Google Faces Fresh U.S. Scrutiny Over Market Power

Google is said to be facing a new antitrust probe, this time into its dominant position in the market for online display advertising

  • Share
  • Read Later
Andrew Kelly / Reuters

Google's logo is seen at the company's New York City office.

Google just can’t seem to keep “the man” off its back.

It’s only been a few months since Google walked away from a multiyear federal antitrust investigation into its search practices with the legal equivalent of a slap on the wrist. Now Google is said to be facing another antitrust probe, this time into its dominant position in the market for online display advertising. The Federal Trade Commission has launched a preliminary inquiry into whether Google is unfairly using its display-ad market power to curb competition and push companies toward using its other products and services, according to multiple reports.

The new FTC inquiry, which is in its early stages and may not result in a formal probe, is focused on Google’s giant DoubleClick unit, which it purchased in 2008 for $3.1 billion. DoubleClick offers marketers and publishers tools to help them place and track display and video ads. Google’s YouTube video service is also a major force in display advertising. In the first quarter of 2013, Google accounted for 24.1% of the display-ad market, up 3 points from a year earlier, according to data from market-research firm IDC. Yahoo and Facebook accounted for 9.9% and 9.2%, respectively.

(MORE: What Google’s FTC Deal Means for the Patent Wars)

Google’s text-based search ads are well known to consumers because they are present on most Google search-result pages. But the company also has number of advertising products that aren’t consumer-facing, but are designed for online marketers and publishers. These include the DoubleClick Ad Exchange, which is an advertising marketplace that generates revenue for Google, as well as DoubleClick for Publishers, which allows websites to track ad performance. If Google is using its market power to push companies to use these or other company products — or is bundling its products together in a practice known as tying — Google could run afoul of federal antirust laws.

Google’s DoubleClick purchase was controversial and was subject to a lengthy FTC review that concluded in December 2007, paving the way for the deal. Ultimately, the FTC decided that “Google’s proposed acquisition of DoubleClick is unlikely to substantially lessen competition.” However, the agency emphasized that it planned to “closely watch these markets and, should Google engage in unlawful tying or other anticompetitive conduct, the Commission intends to act quickly.” A Google representative declined to comment on the reports of a new probe.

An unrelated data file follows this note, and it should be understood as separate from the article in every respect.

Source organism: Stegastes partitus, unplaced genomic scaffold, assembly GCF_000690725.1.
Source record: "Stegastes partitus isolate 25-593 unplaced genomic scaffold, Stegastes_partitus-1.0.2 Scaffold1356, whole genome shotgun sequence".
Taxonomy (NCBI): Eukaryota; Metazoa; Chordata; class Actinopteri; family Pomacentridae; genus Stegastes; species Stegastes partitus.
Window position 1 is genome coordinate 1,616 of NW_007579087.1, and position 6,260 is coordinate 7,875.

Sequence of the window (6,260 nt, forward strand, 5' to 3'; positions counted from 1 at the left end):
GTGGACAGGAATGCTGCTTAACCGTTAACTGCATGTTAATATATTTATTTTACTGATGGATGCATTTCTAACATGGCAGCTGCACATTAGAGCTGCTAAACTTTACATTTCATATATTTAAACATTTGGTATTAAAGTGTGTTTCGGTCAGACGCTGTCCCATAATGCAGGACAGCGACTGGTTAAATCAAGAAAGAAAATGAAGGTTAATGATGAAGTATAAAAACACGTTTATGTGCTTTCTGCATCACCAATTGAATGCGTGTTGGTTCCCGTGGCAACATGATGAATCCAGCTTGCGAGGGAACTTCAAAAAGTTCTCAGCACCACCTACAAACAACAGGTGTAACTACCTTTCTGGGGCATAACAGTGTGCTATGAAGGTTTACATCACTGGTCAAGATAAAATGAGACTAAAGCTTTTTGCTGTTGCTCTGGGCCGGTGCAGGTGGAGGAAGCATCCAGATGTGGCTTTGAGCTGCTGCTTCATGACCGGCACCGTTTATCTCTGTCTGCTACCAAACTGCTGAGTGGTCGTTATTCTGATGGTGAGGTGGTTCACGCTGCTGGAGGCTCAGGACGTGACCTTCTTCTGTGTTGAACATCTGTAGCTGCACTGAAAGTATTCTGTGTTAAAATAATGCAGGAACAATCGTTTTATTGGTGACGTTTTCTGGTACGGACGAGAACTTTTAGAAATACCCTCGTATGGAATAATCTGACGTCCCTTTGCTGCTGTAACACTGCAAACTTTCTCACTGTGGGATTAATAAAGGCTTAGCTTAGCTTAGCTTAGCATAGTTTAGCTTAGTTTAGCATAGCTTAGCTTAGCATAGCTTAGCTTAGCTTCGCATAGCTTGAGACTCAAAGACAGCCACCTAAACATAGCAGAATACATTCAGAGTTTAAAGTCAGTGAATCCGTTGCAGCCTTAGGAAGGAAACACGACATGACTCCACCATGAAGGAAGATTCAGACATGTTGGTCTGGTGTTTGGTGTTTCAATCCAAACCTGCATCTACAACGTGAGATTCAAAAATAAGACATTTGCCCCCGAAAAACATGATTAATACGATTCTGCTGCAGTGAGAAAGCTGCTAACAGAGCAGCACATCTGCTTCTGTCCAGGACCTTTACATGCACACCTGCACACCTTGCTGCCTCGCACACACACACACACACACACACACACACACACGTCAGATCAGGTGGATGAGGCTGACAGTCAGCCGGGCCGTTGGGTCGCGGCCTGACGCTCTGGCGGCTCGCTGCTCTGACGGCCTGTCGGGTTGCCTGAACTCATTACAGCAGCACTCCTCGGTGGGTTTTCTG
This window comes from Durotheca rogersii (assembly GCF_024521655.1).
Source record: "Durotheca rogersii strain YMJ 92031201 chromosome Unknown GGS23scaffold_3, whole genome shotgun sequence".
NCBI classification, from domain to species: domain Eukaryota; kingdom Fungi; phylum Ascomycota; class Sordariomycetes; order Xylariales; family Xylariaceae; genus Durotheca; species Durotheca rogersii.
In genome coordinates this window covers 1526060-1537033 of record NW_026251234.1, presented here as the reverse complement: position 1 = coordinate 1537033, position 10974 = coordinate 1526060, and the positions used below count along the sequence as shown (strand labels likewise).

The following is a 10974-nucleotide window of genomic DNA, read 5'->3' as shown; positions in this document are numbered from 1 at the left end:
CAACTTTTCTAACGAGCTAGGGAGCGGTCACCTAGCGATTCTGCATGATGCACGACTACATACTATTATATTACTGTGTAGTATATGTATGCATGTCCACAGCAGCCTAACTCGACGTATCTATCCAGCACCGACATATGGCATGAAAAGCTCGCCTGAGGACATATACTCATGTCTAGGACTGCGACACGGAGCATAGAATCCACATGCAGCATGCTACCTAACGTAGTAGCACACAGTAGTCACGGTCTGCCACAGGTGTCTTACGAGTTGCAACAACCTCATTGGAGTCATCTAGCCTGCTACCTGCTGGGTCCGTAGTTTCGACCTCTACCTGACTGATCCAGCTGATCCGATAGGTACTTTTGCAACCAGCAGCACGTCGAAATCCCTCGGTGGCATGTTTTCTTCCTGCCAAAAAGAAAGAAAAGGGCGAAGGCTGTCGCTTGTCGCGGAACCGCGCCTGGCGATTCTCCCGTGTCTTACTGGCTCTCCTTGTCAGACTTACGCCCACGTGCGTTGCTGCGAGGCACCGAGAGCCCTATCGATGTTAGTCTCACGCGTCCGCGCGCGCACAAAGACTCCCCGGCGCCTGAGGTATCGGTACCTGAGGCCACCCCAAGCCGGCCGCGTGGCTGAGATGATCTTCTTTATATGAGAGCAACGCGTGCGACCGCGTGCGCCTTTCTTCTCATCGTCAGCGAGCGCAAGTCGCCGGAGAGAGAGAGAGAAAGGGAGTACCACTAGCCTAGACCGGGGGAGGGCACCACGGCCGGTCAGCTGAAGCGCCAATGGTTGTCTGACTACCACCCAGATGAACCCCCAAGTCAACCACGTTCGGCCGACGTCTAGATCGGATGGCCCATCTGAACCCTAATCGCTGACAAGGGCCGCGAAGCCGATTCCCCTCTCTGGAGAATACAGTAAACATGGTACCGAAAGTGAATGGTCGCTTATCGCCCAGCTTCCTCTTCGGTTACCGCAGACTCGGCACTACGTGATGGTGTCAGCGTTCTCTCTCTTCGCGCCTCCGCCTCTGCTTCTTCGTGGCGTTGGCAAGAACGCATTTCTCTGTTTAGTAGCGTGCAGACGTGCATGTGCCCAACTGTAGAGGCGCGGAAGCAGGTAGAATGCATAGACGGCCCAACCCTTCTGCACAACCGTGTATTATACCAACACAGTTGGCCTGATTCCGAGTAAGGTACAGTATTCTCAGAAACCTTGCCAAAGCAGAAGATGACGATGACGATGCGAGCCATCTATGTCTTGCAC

The FTC’s inquiry comes just months after Google agreed to make voluntary changes to its search business in order to avoid a major federal antitrust lawsuit into whether it uses its search-market power to harm rivals. Several of Google’s competitors, including Microsoft and Yelp, had argued that Google unfairly demoted rivals in its search-engine results in order to steer users toward Google’s competing products.

(MORE: Google’s Federal Antitrust Deal Cheered by Some, Jeered by Others)

But the FTC ruled unanimously that it lacked sufficient evidence to charge Google with antitrust violations. Under the terms of the deal, Google agreed to make relatively modest, voluntary changes to its search engine. Compared with the prospect of a major federal lawsuit — which would have been the most significant federal antitrust case against a tech company since the U.S. went after Microsoft in the late 1990s — these voluntary changes amounted to a slap on the wrist.

Google’s deal represented a bitter blow to the search giant’s rivals, including Microsoft, which lashed out at the settlement. In a blog post, Microsoft VP and deputy general counsel Dave Heiner wrote that “2013 hopefully will be the year when antitrust enforcers display the resolve that Google continues to lack.” Steve Pociask, president of the American Consumer Institute Center for Citizen Research, said in a sharply worded statement that federal regulators “failed to use their authority for the betterment of the marketplace and to the advantage of consumers.” He added: “Letting Google off with a letter promising not to do it again is like believing Lindsay Lohan will stay out of trouble this time.”

Given that the latest probe into Google over its display-ad practices is reportedly still in the preliminary stages, it’s too early to tell whether the inquiry could evolve into another multiyear investigation. There’s little doubt, however, that that’s precisely what some of Google’s rivals would like to see. At this point, given Google’s dominance in the Internet ad market, regulatory scrutiny is to be expected. When you’re No. 1, having a target on your back comes with the territory.